• Partnering with Montessorians of the Global Majority at Embracing Equity for anti-bias anti-racist training. 
  • Through an internal Equity-by-Design team process led by NCMPS’s Race and Equity Specialist, Maati Wafford, creating an equity framework that supports policies, practices, and priorities that are grounded in anti-racism and disrupt white supremacy. 
  • Seeking input from diverse communities in reviewing tools, trainings, and protocols for bias, racism, and classism, and to check for culturally expansive practices and materials.
  • Naming racism and believing the Black experience. We do this by holding each other accountable for manifestations of racism such as implicit bias, microaggressions, and color-blindness.
  • Granting paid time off for civic engagement, including for voting on election day.
  • Sharing publicly the work we are doing.

NCMPS was founded with the unique mission of serving Montessori education in the public sector, reaching those children most negatively impacted by white supremacy who would not otherwise have access to this type of revolutionary education. However, it is not enough to say “we do Montessori.” We are all, Montessori in her time and we in ours, shaped by the racist systems in which we are raised and socialized. Working hand-in-hand with the communities we serve and in collaboration with people of the Global Majority throughout the Montessori community, we hold our mission to support equitable and accessible public Montessori with introspection, intentionality, and the responsibility to do so as revolutionaries.

Sara Suchman

Acting Executive Director

With gratitude to Trisha Moquino for her support and review.

Be a Revolutionary!

A teacher must begin by studying his own defects, his own evil tendencies,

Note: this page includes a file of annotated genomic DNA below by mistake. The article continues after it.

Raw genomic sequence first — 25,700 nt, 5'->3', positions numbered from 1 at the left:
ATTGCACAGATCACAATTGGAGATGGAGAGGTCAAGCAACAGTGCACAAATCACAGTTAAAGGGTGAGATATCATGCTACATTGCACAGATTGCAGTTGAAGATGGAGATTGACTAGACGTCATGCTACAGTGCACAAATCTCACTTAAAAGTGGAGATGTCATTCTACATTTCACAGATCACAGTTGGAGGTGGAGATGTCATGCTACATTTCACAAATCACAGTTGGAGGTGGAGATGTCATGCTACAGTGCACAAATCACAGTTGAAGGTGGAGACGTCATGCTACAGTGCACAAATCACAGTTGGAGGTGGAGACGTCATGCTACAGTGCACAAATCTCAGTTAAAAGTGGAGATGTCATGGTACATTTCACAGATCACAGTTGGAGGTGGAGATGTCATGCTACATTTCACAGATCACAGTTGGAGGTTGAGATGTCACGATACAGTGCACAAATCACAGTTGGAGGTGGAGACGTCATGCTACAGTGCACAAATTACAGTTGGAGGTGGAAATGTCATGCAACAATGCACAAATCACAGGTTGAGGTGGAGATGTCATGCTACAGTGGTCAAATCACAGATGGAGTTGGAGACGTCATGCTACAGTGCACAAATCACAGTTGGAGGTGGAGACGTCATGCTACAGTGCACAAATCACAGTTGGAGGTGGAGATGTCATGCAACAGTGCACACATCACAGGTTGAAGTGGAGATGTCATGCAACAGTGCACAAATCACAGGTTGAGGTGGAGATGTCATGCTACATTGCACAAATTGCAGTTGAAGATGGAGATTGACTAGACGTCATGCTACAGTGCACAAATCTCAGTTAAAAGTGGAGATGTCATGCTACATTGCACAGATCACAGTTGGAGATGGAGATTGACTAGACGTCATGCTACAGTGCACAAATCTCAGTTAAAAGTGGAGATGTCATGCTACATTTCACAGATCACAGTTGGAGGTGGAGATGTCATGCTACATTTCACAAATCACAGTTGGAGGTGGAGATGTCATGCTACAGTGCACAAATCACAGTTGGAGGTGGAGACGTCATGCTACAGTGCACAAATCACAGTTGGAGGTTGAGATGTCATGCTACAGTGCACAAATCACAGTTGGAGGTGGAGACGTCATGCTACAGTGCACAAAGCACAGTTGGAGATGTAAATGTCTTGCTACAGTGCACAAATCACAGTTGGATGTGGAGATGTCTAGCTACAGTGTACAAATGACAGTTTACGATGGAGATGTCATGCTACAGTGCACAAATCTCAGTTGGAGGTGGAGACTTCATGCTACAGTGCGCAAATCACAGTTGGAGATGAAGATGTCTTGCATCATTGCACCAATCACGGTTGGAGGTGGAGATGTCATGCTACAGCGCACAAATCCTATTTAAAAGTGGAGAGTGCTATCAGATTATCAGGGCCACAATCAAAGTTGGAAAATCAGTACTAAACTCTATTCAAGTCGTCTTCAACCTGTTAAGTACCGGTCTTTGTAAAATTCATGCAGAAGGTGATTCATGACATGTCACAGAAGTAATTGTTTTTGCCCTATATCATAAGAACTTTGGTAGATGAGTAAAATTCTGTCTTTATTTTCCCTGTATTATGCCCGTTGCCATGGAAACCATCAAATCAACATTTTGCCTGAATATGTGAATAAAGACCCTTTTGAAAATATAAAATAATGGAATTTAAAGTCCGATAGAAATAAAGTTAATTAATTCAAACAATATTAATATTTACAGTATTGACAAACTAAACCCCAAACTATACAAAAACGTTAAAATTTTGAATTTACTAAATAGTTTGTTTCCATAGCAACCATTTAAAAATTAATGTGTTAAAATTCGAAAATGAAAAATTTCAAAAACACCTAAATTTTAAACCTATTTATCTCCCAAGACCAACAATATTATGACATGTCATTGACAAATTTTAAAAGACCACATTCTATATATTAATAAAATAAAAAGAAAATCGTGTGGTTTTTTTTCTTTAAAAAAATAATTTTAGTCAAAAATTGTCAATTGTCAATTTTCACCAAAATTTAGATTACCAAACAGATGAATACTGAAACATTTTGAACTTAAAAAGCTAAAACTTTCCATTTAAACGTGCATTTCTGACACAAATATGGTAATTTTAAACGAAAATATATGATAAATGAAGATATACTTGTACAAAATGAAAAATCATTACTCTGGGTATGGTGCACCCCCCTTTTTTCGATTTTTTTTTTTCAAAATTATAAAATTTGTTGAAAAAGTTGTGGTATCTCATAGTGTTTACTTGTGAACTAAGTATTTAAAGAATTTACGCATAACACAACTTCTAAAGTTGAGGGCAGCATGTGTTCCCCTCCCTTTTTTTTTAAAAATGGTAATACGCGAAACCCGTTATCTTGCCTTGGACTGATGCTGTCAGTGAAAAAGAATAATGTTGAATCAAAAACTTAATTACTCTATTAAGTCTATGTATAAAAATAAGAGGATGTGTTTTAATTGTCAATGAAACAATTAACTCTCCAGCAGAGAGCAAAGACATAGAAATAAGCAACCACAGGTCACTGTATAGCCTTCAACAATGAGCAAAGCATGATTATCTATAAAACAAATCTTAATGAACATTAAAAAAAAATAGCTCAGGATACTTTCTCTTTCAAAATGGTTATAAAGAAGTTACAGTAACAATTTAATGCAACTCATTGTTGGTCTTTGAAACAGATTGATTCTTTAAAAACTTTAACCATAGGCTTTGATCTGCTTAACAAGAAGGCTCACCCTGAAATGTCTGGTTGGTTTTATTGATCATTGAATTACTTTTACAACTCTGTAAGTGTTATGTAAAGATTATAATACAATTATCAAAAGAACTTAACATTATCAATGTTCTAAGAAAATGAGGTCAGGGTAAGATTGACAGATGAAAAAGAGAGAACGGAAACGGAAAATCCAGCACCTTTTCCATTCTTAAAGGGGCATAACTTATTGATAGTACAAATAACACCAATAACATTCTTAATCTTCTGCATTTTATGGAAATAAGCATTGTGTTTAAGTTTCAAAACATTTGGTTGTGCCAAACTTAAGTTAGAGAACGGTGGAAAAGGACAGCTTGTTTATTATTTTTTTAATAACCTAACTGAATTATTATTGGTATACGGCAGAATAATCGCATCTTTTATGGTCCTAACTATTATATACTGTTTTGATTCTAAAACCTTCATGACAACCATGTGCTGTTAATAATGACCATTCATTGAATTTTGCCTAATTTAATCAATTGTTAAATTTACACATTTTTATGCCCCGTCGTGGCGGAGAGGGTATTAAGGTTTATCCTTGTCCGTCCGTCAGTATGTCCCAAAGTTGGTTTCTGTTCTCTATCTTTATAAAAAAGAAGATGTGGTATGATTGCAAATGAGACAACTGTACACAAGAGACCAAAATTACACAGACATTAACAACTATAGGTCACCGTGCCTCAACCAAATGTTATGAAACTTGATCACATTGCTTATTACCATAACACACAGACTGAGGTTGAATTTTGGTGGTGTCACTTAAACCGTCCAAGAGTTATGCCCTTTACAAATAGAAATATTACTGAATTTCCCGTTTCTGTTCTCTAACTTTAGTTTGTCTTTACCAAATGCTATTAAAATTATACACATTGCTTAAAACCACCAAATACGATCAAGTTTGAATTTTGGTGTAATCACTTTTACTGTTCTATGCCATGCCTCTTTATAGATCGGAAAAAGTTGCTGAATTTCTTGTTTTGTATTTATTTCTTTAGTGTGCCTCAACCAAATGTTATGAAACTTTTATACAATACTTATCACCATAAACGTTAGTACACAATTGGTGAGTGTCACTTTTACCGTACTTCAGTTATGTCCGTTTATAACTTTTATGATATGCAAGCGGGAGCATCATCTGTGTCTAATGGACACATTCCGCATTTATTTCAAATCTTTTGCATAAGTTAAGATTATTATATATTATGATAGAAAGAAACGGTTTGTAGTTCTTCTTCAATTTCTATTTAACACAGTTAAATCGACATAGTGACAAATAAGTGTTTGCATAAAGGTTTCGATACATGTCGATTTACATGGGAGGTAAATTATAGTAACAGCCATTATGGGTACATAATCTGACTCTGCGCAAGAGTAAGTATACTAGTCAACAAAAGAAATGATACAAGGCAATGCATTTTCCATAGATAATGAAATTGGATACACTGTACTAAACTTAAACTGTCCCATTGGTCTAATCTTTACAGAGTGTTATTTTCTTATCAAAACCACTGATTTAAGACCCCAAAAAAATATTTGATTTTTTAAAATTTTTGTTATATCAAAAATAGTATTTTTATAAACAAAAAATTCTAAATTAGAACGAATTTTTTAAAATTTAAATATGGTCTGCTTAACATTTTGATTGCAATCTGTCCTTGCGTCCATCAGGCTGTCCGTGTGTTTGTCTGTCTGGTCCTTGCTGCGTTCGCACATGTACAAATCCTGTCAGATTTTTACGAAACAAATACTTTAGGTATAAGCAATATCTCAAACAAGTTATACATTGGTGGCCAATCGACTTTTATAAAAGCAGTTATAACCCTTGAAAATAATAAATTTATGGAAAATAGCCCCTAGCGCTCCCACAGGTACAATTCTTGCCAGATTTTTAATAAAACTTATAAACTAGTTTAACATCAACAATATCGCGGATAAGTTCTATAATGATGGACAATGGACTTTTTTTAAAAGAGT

rather than by being excessively preoccupied with a child’s tendencies.

—Maria Montessori, The Secret of Childhood

In this on-going, yet presently heightened time of race-based brutality, murder, and psychological trauma, we all find ourselves needing/wanting different things.  

As a black woman, racism white supremacy impacts me (Maati) in ways that are unique to me and my personal life experiences.  It dictates the ways in which I raise my children, how I approach equity work, physically move in public spaces, and navigate relationships with colleagues.  It influences how I teach children and my engagement with families in my school community.  My experience with racism white supremacy impacts the insights I bring to Montessori philosophy, how I view the world, and ultimately how I fulfill my cosmic task.  

NCMPS holds the vision of an education system committed to human flourishing for all children. With this vision as our guide, NCMPS works to make Montessori education rooted in equity available, accessible and sustainable for all families, children, staff, and teachers across the country. Public Montessori schools serve large numbers of the children and adults most impacted by racism and minoritization, and we are committed to standing shoulder to shoulder with these schools and their communities in the fight to overcome injustice.

There may be times when our actions, whether professional or personal, feel like but a drop of water in an ocean of wrong. And, yet, despair is not an option. The luxury of despair is a privilege in itself. So we at NCMPS commit and recommit each day to being better revolutionaries and allies, listening when others speak, speaking out when others can’t, and getting up when we stumble. 

Together, we encourage you—as a member of the Montessori community, as a world citizen, and as a human being—to reflect on and center your own self-care during this time in a way that will allow you to do any or all of the following: